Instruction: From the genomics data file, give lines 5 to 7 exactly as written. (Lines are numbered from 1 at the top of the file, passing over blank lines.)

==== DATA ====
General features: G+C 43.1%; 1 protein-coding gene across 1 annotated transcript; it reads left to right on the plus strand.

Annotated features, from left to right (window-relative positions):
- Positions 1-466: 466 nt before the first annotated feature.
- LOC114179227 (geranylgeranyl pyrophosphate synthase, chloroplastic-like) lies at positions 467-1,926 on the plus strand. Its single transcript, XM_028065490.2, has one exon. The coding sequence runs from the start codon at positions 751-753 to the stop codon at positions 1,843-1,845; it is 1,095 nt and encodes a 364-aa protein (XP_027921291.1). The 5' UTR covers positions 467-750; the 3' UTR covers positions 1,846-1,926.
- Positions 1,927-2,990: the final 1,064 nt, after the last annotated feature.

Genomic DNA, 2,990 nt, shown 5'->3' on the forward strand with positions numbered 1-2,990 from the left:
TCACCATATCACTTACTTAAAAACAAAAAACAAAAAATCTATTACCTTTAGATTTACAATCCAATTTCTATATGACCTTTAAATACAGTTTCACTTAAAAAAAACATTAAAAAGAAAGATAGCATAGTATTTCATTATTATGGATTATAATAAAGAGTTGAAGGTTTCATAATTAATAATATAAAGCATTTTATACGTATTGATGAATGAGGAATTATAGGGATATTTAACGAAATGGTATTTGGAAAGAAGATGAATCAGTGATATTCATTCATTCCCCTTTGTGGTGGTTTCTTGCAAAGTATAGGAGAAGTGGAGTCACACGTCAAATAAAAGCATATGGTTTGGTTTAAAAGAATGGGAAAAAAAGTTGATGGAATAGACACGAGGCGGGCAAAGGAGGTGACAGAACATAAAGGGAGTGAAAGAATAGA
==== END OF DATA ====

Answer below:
- Positions 1,927-2,990: the final 1,064 nt, after the last annotated feature.

Genomic DNA, 2,990 nt, shown 5'->3' on the forward strand with positions numbered 1-2,990 from the left:
TCACCATATCACTTACTTAAAAACAAAAAACAAAAAATCTATTACCTTTAGATTTACAATCCAATTTCTATATGACCTTTAAATACAGTTTCACTTAAAAAAAACATTAAAAAGAAAGATAGCATAGTATTTCATTATTATGGATTATAATAAAGAGTTGAAGGTTTCATAATTAATAATATAAAGCATTTTATACGTATTGATGAATGAGGAATTATAGGGATATTTAACGAAATGGTATTTGGAAAGAAGATGAATCAGTGATATTCATTCATTCCCCTTTGTGGTGGTTTCTTGCAAAGTATAGGAGAAGTGGAGTCACACGTCAAATAAAAGCATATGGTTTGGTTTAAAAGAATGGGAAAAAAAGTTGATGGAATAGACACGAGGCGGGCAAAGGAGGTGACAGAACATAAAGGGAGTGAAAGAATAGA